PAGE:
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Environmental monitoring has detected an excessive amount of the harmful gas benzene ne
ar the site of a deadly explosion in Xiangshui county of Jiangsu province, authorities said on Thursday.
At 10 am on Wednesday, the benzene density stood at 2.04 milligrams per cubic meter at a monitoring point that is 1 kilometer away in the downwind direc
tion from the site, about 17.5 times more than the national standard. The concentration was below the standard, how
ever, 2 and 3.5 kilometers away, according to a media release from the Jiangsu environmental watchdog.
“Analysis done by environmental experts working on the site shows that the excessive den
sity of benzene occurred because buried pollutants were gradually exposed to the air as cleaning work cont
inues on the site,” Liu Youbin, spokesman of the Ministry of Ecology and Environment, told a news conference on Thursday.
The explosion occurred at about 2:48 pm on March 21 after a fire broke out in a plant owned by Jiang
su Tianjiayi Chemical Co. So far, the blast has claimed the lives of 78 people and injured more than 600 people.
m to stumble on the roads. “One year, it was snowing, and I walked more than one hour to the s
chool. My colleague helped me half of the way — otherwise, I might have fallen into the gully,” he said.
Gao Yangyao, who worked with Gao Ziren for many years, said that “he has difficulty walking, but he is usually the first to come to school.”
Gao Ziren’s Mandarin Chinese was not so good in the beginning, and he continued listening to radio broadcasts to improve his pro
nunciation. When students had the wrong pronunciation, he would correct them, even when it cost the whole class time.
In 1980s, the mountainous area had poor teaching conditions, with a lack of desks and benches, so Gao br
ought some desks and benches from home. When some impoverished students had no stationery, he would buy it for them.
Gao Xiaomei, one of the first students Gao Ziren taught and now a school principal in Meiling, said that he taught child
ren carefully and usually walked close to students to help them solve problems. His carefulness led her to be a teacher.
hinese herbal medicine,” said Ruan Jian, deputy manager of Anlong Xic
heng Xiushu Agriculture and Forestry. “Zhegui village has sufficient forest coverage, with p
roper altitude and climatic conditions, which is very suitable for growing imitation wild dendrobium.”
The plant, a member of the orchid family, is known as an important traditional medi
cine in China since many of its biomedical benefits have been scientifically examined.
Wild dendrobium officinale became an endangered species in the 1980s. However, with
the breakthrough of tissue culture technology in the early 2000s, artificially cultivated plants entered the market.
With the expansion in scale, dendrobium planted in some region
s suffered from problems such as pesticide residue, elevated levels of heavy metals and poor quality.
logical environment, allowing the villagers to make a living from the mount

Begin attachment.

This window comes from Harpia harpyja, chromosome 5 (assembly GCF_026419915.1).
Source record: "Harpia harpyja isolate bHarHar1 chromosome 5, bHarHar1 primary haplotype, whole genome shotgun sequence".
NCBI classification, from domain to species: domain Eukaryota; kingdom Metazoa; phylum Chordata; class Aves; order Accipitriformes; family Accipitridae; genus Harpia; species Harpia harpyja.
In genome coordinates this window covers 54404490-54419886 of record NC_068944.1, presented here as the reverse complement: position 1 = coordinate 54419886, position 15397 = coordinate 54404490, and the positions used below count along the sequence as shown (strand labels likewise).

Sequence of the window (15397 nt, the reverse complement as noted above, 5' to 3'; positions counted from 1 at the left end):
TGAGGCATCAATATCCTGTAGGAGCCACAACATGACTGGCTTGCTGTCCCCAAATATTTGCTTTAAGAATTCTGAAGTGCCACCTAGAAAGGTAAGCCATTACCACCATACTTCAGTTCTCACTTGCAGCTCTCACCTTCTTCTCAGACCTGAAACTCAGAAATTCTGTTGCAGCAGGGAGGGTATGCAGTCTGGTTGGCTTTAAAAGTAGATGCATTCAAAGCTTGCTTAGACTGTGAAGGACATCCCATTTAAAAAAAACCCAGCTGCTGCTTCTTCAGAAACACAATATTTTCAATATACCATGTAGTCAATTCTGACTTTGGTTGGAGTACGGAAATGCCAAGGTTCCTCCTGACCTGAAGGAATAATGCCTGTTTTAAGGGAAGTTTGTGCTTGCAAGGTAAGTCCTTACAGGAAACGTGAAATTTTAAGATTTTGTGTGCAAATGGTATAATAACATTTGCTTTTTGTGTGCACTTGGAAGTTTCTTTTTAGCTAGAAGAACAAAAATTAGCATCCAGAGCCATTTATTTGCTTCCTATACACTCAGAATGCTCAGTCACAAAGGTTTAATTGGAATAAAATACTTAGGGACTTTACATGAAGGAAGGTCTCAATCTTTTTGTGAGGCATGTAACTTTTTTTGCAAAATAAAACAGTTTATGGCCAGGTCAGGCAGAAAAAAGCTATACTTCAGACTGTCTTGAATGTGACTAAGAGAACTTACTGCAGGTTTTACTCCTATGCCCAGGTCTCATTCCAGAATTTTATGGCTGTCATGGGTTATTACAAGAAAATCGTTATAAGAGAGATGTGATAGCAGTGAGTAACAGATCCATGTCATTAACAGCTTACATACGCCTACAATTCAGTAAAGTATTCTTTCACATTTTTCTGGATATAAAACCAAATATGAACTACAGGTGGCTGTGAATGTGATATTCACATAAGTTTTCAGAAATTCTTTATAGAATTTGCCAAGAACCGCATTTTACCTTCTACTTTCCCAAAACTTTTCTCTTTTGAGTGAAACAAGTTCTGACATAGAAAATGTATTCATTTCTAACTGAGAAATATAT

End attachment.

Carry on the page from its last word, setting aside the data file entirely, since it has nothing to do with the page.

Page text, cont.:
ains,” said Ruan, who introduced the medicinal herb to the forest after a thorough investigation.
Oaks in the village have rough, thick barks, rich in water
and nutrients, making it easier for the dendrobium to attach to the trees and absorb more nutrients.
Since 2013, the company has planted dendrobium on the tree trunks of more than 267 hectares of oak forest.
For a long time, however, transportation difficulties meant the landloc
ked village could not capitalize on its unique ecological advantage. Growing dend
robium officinale was something villagers, including 44-year-old Chen Jian, had never thought of.
“All the oaks are ‘cash cows’ now,” Chen said. “Natural forests cannot be cut, so we did nothing but protect them in the past. Eve
since the dendrobium were ‘planted’ on the tree trunks, the green hills that we have kept for decades have turned into gold.”
Located in Anlong county, in Guizhou’s Qiannan Buyei and Miao autonomous prefect
ure, Zhegui is rich in forestry resources and has a climate that is neither too hot in summer nor too cold in winter.
?from across the country who moved to Dali. She and her husband, who help organize activities
such as gardening, hiking and cycling for newcomers, have a big circle of friends who have relocated to the city.
“People have different reasons for leaving, ranging from the need to take care of elderly pare
nts who have stayed in their hometowns, to taking their children back to big cities for better education,” she said.
People are also leaving because after two or three years without work, they need to find paid employment.
In recent years, thousands of people have moved to Dali from big cities. The exact number is not kno
wn, but a rough estimate from the local government shows that about 40,000 newcomers are living in the city.
Many people decided to leave their jobs and move to Dali from large cities such as Beijing, Shanghai and Guangzhou, capital of Guangdong pro
vince, due to work pressures and surging property prices, which have been hotly debated nationwide in recent years.